A friend recently asked me what it’s like to be a woman dating and having sex in your 30s. My response was very straightforward, “It’s confusing. I want to have sex with everyone and no one, all at the same time.” On one hand my hormones are raging, while at the same time I have learned from the transgressions of my early 20s and have become much more selective about who I get naked with. My guess is that I am not alone.
According to renowned American sexologist Alfred Kinsey, I am in my “sexual peak.” In the late 1940’s Alfred Kinsey took the sex histories of over 5,000 women before publishing his book, Sexual Behavior in the Human Female in 1953. Kinsey calculated “sexual peaks” based on the number of orgasms a person can have in a given time period. He determined that women reach their “sexual peak” in their mid-30’s and men at around 18-years-old; figures which have since been disseminated across popular media.
However, if we were to define “sexual peak” by overall confidence, pleasure and finesse in the bedroom, I would argue that many men hit their sexual peaks in their late 20s and 30s alongside their female counterparts. If we’re being perfectly honest here, the majority of men aged 18-20 may be incredibly virile, but are still getting their footing in the bedroom - and that’s OK. In my experience, by the time you hit your 30s, men and women are more or less on the same page when it comes to sexual experience and knowing what they like in the bedroom, resulting in more pleasurable sex for both parties.
However if we are to take Kinsey’s numbers at face value, it would seem that as men and women we are destined to be forever out of sync when it comes to their carnal desires. Yet, from my experience this couldn’t be further from the truth. The popular concept of “sexual peaks” doesn’t take into account the complexities of human sexuality - leading me to believe that it is just another social construct designed to control and define how we as humans experience our sexualities.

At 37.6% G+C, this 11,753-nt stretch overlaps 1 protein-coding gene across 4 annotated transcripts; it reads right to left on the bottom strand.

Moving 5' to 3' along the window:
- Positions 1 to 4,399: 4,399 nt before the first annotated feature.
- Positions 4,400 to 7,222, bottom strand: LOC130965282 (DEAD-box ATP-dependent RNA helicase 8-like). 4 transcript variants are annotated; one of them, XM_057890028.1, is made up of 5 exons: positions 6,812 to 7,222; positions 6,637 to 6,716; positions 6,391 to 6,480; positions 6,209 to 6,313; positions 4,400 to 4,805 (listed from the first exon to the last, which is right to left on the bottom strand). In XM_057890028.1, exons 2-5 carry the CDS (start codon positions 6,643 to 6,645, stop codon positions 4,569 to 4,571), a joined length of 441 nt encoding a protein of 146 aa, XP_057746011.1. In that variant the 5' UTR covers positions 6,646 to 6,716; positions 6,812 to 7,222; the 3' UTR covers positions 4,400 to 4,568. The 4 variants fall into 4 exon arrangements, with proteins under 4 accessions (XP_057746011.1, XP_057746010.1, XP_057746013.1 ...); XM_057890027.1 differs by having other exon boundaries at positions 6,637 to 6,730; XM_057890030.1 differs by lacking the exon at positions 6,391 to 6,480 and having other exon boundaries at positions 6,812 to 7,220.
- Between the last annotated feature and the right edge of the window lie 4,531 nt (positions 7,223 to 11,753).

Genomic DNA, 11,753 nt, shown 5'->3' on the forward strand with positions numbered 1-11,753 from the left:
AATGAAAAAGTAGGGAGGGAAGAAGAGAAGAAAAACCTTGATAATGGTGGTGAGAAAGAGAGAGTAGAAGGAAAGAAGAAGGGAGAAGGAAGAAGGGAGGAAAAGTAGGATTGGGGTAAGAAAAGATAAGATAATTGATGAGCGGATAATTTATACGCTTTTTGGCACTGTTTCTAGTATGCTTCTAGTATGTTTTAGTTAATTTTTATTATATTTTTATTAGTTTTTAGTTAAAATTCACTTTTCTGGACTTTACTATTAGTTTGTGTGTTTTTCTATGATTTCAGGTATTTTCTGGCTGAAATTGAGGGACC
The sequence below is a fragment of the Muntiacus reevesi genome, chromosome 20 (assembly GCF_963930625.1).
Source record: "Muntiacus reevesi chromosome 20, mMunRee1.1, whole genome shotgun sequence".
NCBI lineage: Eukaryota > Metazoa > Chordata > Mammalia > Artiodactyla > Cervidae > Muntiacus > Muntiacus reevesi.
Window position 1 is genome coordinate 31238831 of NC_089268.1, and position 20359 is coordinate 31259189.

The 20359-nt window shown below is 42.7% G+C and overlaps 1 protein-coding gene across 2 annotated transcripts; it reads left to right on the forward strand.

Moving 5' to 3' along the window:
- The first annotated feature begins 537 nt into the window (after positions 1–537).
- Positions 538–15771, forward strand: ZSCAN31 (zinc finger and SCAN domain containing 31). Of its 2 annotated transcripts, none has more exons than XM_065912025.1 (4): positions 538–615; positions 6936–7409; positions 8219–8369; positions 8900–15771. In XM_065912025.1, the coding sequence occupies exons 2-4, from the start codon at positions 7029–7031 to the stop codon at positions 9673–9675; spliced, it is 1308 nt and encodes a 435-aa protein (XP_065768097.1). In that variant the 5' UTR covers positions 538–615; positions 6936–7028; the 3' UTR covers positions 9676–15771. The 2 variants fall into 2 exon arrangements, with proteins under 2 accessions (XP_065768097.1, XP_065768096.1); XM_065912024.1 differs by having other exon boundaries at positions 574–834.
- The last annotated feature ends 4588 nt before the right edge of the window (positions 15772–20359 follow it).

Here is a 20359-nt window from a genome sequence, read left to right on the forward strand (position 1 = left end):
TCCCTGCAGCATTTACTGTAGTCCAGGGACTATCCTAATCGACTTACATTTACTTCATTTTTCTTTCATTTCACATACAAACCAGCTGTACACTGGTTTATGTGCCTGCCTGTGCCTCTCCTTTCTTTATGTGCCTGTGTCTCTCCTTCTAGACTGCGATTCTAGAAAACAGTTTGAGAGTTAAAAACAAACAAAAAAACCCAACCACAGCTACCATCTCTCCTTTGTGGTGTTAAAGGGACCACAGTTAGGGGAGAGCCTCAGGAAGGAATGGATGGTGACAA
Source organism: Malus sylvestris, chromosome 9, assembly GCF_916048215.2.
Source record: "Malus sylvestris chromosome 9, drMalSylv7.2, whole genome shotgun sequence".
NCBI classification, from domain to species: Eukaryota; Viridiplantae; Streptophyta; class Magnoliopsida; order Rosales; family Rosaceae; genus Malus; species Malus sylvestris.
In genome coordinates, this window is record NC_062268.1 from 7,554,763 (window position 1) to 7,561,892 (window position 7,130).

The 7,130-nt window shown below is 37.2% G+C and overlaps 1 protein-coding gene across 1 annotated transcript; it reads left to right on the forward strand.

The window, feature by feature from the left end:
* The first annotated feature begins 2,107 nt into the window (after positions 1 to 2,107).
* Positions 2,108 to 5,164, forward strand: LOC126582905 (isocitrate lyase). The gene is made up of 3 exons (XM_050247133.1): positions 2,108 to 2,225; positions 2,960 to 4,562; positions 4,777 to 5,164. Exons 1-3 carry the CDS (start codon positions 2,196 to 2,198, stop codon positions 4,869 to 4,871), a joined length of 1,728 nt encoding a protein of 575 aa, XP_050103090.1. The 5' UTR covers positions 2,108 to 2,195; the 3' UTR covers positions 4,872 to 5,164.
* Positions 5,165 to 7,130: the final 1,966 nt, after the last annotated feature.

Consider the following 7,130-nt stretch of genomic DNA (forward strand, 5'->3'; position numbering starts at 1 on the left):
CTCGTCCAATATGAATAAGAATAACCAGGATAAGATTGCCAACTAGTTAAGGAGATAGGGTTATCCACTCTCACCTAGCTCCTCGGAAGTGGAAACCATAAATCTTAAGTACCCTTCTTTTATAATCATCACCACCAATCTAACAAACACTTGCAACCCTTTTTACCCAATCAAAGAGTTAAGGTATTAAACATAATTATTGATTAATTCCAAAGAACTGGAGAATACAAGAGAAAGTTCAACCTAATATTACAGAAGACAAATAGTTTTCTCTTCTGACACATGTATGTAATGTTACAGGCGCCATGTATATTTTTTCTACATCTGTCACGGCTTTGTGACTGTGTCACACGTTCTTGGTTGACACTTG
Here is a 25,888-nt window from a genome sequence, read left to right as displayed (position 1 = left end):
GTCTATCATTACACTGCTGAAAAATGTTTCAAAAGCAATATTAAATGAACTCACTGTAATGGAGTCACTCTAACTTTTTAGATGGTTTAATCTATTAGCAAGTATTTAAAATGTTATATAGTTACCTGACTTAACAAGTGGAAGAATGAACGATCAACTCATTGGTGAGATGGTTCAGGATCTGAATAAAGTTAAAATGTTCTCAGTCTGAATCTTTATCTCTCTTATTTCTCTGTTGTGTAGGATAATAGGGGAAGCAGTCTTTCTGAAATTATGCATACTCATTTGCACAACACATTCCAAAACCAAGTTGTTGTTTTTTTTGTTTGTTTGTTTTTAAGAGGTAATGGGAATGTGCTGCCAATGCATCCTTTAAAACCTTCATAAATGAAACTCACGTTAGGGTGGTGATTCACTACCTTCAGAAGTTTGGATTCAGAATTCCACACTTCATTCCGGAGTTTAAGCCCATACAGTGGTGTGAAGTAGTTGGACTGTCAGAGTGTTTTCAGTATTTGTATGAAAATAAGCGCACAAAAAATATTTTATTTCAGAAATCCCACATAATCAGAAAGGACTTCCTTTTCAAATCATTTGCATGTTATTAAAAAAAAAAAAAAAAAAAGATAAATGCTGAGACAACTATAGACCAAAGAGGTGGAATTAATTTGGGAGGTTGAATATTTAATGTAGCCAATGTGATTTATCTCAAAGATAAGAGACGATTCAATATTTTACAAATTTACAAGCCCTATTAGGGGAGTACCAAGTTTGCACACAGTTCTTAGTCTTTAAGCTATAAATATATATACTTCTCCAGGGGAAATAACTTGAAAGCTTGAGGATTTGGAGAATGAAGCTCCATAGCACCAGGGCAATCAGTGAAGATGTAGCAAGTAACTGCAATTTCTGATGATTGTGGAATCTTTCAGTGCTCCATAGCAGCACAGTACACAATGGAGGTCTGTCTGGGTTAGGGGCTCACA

Dr. Trina Read, sexologist and author of VivaXO.com, agrees that the concept of “sexual peaks” is socially constructed. In the 1940’s and 50’s, “Kinsey’s research caused incredible notoriety and backlash by saying women were both sexual and able to achieve orgasms; the media storm was incredible,”says Read. “Therefore, I don’t believe sexual peaks are real; they are a made up media phenomenon (similar to sex addiction and sexless marriages),” she explains, adding, “there is no period of time in a woman’s life where she reaches her sexual peak.”
When it comes to female sexuality, the situation is anything but black and white. As Read explains, “Every decade in a woman’s life has pros and cons for her sexual self-confidence and health.”
According to Lisa Wade, sociologist and author of the recent article in Salon, “5 Reasons why your “sexual peak might be fake,” we should stop thinking in terms of “sexual peaks” and instead look at the process as a “sexual evolution.”
Regardless of our gender, when it comes to good sex, we need to stop longing for a golden era or looking to the future. Instead, we need to learn how to meet halfway so we can enjoy our present sexualities on our own terms - peaks and valleys be damned.